Guest writer Denis Ledoux has been assisting people to write personal and family stories (since 1988) and training the memoir professionals who work with them (since 1996). For your free memory jog question book, go to http://turningmemories.com/memorylist.html.
“Worth the time to write?” I repeated—raising my voice into a question—when a man said to me recently that most people didn’t have a memoir that was worth their time to write.
“Not only is every life worth writing about,” I countered, “but the writing of a memoir is a healing and developmental process for the writer. There is something precious in the telling of every tale.”
“I don’t know about the healing,” he said, “but I do know that most people haven’t done anything interesting enough to write about, let alone have someone else read it.”
“I don’t think children and grandchildren feel that way,” I answered. “I’ve never met anyone who wasn’t happy to have a memoir of a father or mother.”
“Well, okay,” he conceded, “but who else is interested?”
“The breadth of the audience is not what makes the writing of a memoir significant. There is worth in the telling itself.”
There continues to be an insatiable hunger to know about one’s family and culture. Writing a memoir is a meaningful way one generation can transmit stories to another.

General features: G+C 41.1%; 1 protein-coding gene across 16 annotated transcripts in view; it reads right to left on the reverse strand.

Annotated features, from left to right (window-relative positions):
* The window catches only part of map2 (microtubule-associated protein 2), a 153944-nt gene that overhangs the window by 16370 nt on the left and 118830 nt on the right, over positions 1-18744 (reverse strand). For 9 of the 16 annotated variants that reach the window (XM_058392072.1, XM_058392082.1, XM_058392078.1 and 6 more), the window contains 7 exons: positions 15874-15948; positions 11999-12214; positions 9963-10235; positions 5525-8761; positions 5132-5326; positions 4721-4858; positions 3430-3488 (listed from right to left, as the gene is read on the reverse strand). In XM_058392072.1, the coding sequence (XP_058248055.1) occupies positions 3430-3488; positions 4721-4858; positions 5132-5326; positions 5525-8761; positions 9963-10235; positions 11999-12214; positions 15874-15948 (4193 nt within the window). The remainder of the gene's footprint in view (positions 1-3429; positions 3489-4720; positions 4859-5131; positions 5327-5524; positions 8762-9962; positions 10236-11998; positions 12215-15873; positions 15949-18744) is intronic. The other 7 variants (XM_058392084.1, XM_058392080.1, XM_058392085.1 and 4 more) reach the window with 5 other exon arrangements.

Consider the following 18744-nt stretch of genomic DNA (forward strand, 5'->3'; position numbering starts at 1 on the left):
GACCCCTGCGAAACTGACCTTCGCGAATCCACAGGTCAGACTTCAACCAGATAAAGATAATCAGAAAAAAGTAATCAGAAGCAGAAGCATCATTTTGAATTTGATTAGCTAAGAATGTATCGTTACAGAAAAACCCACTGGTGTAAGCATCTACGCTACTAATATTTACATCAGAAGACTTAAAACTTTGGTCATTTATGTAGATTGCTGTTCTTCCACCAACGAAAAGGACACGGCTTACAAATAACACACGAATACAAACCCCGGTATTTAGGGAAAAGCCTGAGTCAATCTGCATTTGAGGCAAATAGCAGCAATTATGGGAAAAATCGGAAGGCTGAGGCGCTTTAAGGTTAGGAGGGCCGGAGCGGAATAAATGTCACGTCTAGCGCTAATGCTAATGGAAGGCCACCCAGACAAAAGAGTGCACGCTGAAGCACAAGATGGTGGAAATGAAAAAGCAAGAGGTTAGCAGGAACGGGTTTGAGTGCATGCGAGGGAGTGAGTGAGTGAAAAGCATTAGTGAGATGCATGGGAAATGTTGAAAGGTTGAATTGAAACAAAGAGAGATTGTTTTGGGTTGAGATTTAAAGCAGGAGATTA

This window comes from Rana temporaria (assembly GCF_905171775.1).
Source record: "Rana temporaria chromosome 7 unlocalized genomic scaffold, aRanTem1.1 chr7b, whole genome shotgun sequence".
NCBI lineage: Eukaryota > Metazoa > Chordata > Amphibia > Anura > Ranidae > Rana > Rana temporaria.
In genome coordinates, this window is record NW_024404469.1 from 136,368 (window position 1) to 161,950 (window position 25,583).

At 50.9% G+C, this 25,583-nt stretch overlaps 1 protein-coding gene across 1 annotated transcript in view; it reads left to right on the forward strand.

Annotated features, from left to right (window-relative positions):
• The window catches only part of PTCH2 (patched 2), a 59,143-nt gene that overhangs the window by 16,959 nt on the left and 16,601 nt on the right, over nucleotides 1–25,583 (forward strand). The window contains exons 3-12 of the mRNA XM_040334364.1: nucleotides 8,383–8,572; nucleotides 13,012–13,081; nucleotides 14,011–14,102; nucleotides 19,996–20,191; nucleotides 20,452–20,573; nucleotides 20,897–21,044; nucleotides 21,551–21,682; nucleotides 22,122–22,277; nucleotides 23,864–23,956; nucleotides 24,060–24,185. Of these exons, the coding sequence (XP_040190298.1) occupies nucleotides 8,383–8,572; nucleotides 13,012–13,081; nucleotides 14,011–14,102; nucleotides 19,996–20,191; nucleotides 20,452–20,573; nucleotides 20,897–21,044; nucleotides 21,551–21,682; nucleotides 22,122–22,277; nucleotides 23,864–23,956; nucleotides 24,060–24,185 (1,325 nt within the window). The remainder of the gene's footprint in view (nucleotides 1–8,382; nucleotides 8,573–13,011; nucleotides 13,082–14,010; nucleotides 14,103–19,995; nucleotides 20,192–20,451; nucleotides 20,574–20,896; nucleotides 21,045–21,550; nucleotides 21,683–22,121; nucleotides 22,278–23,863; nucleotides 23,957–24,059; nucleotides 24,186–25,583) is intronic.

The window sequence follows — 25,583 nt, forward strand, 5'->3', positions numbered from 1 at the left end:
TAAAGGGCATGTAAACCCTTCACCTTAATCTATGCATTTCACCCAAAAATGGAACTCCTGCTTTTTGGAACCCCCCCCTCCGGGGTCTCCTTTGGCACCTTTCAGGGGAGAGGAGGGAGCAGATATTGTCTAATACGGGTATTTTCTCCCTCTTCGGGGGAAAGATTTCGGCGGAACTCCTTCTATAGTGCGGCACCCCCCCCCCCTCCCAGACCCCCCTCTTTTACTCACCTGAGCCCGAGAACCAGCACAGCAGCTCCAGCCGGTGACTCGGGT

In the man’s commentary, of course, there is an important point to consider. If one has not led a momentous life, are there things one can do if one wishes to write a memoir that goes beyond the interest of a small family readership?
Let me emphasize that it is appropriate to write stories solely to family readership. There is nothing “wrong” with a small audience. The value of any piece of writing is not measured by how many people—total numbers—have read it. This emphasis on size is a spin-off of the commercialization of worth. It is a result of the creation and promotion of the “superstar” in our culture.
But the true worth of a memoir is better measured by the inherent value to the writer and to its selected audience. The act of writing will change you and your relationship to your life. Writing is significant for itself.
Begin writing your memoir today!
Want to find a literary agent for your memoir—an advocate who will help you submit your memoir to major publishing houses? Writer’s Relief helps writers of memoirs get published by managing the submission process and targeting the best literary agents and editors who want to read true stories.
QUESTION: If you wrote a memoir, who do you think would read it? Would it appeal to anyone outside of your friends and family?